William B. Hurlbut is a physician and Consulting Professor in the Department of Neurobiology at Stanford University Medical Center. After receiving his undergraduate and medical training at Stanford, he completed postdoctoral studies in theology and medical ethics, studying with Robert Hamerton-Kelly, the Dean of the Chapel at Stanford, and subsequently with the Rev. Louis Bouyer of the Institut Catholique de Paris.
His primary areas of interest involve the ethical issues associated with advancing biomedical technology, the biological basis of moral awareness, and studies in the integration of theology and philosophy of biology. He was instrumental in establishing the first course in biomedical ethics at Stanford Medical Center and subsequently taught bioethics to over six thousand Stanford undergraduate students in the Program in Human Biology.
Dr. Hurlbut is the author of numerous publications on science and ethics including the co-edited volume Altruism and Altruistic Love: Science, Philosophy, and Religion in Dialogue (2002, Oxford University Press), and “Science, Religion and the Human Spirit” in the Oxford Handbook of Science and Religion. He has organized and co-chaired two multi-year interdisciplinary faculty projects at Stanford University, “Becoming Human: The Evolutionary Origins of Spiritual, Religious and Moral Awareness,” and “Brain Mind and Emergence.”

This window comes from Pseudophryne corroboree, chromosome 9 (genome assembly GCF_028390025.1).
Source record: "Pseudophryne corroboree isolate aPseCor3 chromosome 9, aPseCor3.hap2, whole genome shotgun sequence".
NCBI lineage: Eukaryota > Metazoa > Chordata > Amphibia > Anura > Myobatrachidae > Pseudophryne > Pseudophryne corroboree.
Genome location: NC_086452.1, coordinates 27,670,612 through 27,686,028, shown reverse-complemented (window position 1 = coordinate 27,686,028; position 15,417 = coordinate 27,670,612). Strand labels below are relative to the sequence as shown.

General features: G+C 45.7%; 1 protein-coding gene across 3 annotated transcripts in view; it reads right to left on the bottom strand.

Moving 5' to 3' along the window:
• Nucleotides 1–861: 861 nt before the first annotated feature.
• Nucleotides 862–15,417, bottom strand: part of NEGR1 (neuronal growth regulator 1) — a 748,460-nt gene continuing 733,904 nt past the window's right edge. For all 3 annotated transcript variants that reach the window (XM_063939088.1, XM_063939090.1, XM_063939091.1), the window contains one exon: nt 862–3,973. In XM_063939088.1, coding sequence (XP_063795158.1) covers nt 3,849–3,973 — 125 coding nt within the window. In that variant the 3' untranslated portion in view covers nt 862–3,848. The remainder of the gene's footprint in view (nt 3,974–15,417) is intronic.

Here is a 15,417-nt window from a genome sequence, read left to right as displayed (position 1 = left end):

Dr. Hurlbut has testified to the National Academy of Sciences Embryonic Stem Cell Research Guidelines Committee and the Senate Appropriations Committee's Subcommittee on Labor, Health and Human Services and Education, and has made presentations to UNESCO, the Pan American Health Organization and the Woodrow Wilson International Center for Scholars as well as at major medical centers and universities around the world. He has worked with NASA on projects in Astrobiology and has been a member of the Chemical and Biological Warfare working group at the Center for International Security and Cooperation.
From 2002-2009 Dr. Hurlbut served on the President’s Council on Bioethics. He is the author of Altered Nuclear Transfer, a proposed technological solution to the moral controversy over embryonic stem cell research. In January 2010 this project received funding from the NIH for continuing studies on primates in anticipation of research with human cells.